The RA is a lovely place but it can be a bit hit and miss at times with the shows, and the facilities are under going a needed redesign to cope with numbers. Currently they have a number of exhibits on, Ai WeiWei, Edmund De Waal and the Waterloo Cartoon among them, and all worth seeing - u can find on Time Out more detailed reviews of Ai WieWie. The de Waal is also a must see, though will cost members and non members alike £5 and is only open on Thursday-Saturday as it is set through the 2 rooms of the RA's working library, a room that is a beauty in its own right. If you read the Hare with the Amber Eyes, you will want to visit as it is an exhibition of white that accompanies his his new book on his journey with white and porcelain. Included are works by de Waal, a sculpture from 1BC South Arabia, Turners water colour palate and the Hare with the Amber Eyes itself. The way the pieces de Waal has chosen as spread through the library make it hugely engaging and a semi treasure hunt.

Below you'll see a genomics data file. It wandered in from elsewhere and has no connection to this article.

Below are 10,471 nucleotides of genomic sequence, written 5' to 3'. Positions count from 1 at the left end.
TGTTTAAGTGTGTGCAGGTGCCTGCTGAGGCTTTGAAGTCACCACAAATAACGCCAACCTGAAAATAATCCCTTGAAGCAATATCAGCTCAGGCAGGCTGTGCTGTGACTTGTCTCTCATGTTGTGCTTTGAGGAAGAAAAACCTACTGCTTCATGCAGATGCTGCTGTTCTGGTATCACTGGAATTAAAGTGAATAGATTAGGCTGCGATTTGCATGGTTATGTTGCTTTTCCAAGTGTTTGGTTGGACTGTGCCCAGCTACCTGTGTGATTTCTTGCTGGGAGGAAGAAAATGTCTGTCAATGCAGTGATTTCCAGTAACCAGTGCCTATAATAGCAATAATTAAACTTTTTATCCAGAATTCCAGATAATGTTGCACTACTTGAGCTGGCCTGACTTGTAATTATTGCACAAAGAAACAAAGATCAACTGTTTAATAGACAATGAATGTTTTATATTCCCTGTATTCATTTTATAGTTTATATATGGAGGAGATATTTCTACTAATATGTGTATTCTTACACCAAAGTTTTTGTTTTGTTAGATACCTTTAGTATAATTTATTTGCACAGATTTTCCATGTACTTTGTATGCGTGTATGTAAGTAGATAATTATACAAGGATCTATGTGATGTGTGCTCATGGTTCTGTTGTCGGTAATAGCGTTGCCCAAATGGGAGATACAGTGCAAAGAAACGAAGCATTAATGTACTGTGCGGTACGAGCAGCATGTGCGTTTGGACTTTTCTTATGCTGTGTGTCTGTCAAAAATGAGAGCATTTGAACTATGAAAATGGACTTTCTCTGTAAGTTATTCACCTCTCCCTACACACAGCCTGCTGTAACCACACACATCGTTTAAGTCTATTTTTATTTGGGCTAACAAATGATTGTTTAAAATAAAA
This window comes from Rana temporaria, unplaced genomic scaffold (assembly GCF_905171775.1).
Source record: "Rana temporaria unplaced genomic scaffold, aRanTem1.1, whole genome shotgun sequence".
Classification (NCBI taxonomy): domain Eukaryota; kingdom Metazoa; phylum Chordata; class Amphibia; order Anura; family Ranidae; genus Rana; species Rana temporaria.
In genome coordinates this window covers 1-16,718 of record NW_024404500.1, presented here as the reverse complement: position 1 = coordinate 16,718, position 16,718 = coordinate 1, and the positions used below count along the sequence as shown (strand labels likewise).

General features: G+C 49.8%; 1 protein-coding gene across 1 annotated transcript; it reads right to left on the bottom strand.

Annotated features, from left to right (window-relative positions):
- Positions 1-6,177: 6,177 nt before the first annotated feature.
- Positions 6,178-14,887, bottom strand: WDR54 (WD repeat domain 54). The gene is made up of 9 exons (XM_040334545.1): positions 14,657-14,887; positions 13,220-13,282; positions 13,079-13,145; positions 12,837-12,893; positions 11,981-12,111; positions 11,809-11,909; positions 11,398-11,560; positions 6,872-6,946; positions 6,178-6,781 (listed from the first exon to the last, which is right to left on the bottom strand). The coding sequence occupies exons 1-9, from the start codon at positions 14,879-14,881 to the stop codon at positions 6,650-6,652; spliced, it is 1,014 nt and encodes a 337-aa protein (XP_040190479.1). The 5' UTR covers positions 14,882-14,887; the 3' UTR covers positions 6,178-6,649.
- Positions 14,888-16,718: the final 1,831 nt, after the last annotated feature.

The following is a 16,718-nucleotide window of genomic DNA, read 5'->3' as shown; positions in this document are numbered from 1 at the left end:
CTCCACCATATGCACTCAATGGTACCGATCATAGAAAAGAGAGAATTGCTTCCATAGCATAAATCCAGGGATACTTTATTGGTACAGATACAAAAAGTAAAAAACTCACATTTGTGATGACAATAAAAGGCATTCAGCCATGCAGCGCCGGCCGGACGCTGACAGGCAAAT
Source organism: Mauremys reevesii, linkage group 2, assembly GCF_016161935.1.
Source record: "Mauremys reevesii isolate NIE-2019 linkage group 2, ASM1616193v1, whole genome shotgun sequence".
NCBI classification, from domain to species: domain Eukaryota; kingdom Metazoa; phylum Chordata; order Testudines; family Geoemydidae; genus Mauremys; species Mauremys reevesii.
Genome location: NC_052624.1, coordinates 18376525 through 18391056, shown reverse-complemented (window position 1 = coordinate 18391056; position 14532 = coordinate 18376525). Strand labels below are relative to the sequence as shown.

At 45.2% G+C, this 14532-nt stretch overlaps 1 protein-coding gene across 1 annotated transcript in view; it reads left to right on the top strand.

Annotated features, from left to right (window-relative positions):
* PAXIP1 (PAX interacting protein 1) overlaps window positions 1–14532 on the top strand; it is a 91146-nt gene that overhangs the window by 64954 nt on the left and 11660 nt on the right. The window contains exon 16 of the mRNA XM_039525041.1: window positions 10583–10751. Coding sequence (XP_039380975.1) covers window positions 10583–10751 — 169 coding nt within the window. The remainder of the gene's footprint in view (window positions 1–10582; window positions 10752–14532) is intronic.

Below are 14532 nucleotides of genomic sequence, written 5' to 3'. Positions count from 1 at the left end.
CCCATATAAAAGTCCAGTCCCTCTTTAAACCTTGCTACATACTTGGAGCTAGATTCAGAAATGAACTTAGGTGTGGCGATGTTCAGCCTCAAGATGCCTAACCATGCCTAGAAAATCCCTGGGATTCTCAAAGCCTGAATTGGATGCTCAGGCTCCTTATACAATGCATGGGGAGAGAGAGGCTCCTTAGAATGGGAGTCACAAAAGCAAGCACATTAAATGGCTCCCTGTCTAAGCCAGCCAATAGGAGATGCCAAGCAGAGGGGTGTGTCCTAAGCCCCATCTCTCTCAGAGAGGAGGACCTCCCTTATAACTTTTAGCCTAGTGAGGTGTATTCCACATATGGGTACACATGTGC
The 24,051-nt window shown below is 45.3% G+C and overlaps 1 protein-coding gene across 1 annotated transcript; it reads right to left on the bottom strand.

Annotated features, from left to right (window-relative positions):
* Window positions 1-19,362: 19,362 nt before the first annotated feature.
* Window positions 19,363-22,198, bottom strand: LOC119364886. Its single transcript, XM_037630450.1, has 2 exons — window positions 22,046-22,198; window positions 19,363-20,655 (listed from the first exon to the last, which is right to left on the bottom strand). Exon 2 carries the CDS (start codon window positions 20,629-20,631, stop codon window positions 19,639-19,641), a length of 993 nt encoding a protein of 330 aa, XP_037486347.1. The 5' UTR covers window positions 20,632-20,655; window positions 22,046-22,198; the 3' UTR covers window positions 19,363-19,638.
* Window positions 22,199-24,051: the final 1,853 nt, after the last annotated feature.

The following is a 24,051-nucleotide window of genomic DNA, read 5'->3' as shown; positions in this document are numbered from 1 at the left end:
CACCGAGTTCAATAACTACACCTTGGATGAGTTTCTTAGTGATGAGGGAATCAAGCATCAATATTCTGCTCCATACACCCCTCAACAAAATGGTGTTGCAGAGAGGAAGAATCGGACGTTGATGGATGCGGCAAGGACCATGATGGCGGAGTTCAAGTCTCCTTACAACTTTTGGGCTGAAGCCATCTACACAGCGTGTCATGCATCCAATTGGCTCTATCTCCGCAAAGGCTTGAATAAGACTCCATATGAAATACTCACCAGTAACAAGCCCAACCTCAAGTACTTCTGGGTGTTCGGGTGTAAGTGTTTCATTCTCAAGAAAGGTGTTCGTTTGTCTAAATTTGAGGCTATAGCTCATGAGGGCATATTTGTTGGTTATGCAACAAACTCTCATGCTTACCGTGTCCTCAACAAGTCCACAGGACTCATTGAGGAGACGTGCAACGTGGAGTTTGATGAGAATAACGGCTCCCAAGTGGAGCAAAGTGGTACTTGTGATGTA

The Rubens exhibition at the Royal Academy of the Arts was absolutely fantastic! 

I advise every art lover to visit the exhibitions. The gallery is near Piccadilly Circus in the very heart of London.


The academy itself is beautiful with lovely interior design. However, I wasn’t impressed with 2015’s summer exhibition.

It seemed thrown together and there was little cohesion or explanation. Had I not been a guest at a free event I would have been very disappointed with my experience, as the content was not up to the standard I would expect of a leading gallery; we spent no longer than 20 minutes in the rooms because there wasn't much of interest to see.

I'm unlikely to be paying to return. However, art is subjective, so maybe see for yourself. 

As this is advertised as a free gallery i went along to check it out...there were 3 or 4 paintings on a wall behind a stairwell that were free to view, all the exhibitions were £20 or more. This shouldn't be listed as a free gallery at all.